Green Party candidate enters Flushing race

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In the midst of a reunion he helped to organize at the historic Bullard family home in Flushing, civic activist Paul Graziano threw his hat into the city council race as a Green Party candidate to succeed longtime Councilwoman Julia Harrison (D-Flushing).

Graziano, a preservationist who is in the process of trying to turn the Bullards’ home into a community center and a museum, announced his intentions Saturday to represent the 20th Council District, which stretches from Whitestone to Flushing and from Auburndale to College Point.

Graziano faces some tough competition for the seat from John Liu — his high school classmate and former civic association cohort — and Evergreen Chou, who Graziano must defeat in the only Green Party primary throughout the city. But the 30-year-old is optimistic and confident he can win the seat.

“Part of what this is about is the community deciding what happens to their neighborhood themselves,” Graziano told the crowd of more than 65. “I have been fighting to save this community for the past seven years.”

Graziano founded the Bayside Avenue Estates Civic Association, which is now called the North Flushing Civic Association. He left the civic after a disagreement with its present leader, Liu, on the direction in which the group should go.

Inside one of the borough’s last surviving mansions built before 1850 when Flushing was a summer get-a-way, Graziano said one of the main problems affecting the area and for the most part all of Queens was the zoning laws. He has been involved in many efforts to preserve historic properties and districts in the borough.

The laws permit a developer to come in and buy the mansion, he said, and then tear it down to put up an apartment building or three- and four-family homes, which would look out of place in today’s world on the serene Ash Avenue.

Graziano brought together the three families who have owned the house — the Bullards, the Eccles family, who bought the mansion from the Bullards, and the Kabriski family, the present owners — to celebrate its continued existence and discuss his plans for saving the glorious house.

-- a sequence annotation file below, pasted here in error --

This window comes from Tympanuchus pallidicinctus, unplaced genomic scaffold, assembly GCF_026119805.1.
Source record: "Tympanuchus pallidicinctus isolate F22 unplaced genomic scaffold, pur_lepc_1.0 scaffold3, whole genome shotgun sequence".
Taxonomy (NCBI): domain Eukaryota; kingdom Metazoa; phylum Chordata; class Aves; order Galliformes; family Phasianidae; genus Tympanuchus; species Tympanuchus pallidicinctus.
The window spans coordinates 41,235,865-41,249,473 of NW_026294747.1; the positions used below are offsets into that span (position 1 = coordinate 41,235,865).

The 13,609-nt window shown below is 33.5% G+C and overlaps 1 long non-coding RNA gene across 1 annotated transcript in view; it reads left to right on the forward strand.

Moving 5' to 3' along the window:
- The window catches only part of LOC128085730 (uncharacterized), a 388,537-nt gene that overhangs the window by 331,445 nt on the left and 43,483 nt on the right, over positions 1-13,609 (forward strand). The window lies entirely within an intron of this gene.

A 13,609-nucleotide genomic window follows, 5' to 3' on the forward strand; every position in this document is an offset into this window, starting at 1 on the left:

“I think this place is wonderful, said Mary Bullard Rousseau, whose father lived in the house. “I had never seen it until Paul brought us here, but knew it existed. Preserving the house is very important for future generations.”

Graziano said the growth and development of the area where he grew up has been “helter skelter” and with out rhyme or reason.

“I will be 30 in nine days and Flushing has changed a lot over the years,” he said. “Just because change has occurred, it does not have to be bad.”

He said there have been many developments, both legal and illegal, which look out of place in the neighborhood.

“We need to get the kind of development that the people of the community want,” he said. “Urban development is one of the biggest problems in the city and across the state.”

His goal is to work toward rezoning parts of Flushing, which would protect about 95 percent of the housing stock and allow for the continued development in other sections of the community.

In the City Council, he said, his expertise is in planning and zoning laws, will help to stabilize communities that are getting overrun by development. In addition, he said he has ideas on continuing economic growth without hurting neighborhoods.

“I feel I am the best person to do the job,” he said. “I have the background in planning, politics and have been a community activist since 1994.”

Reach reporter Adam Kramer by e-mail at or call 229-0300, Ext. 157.

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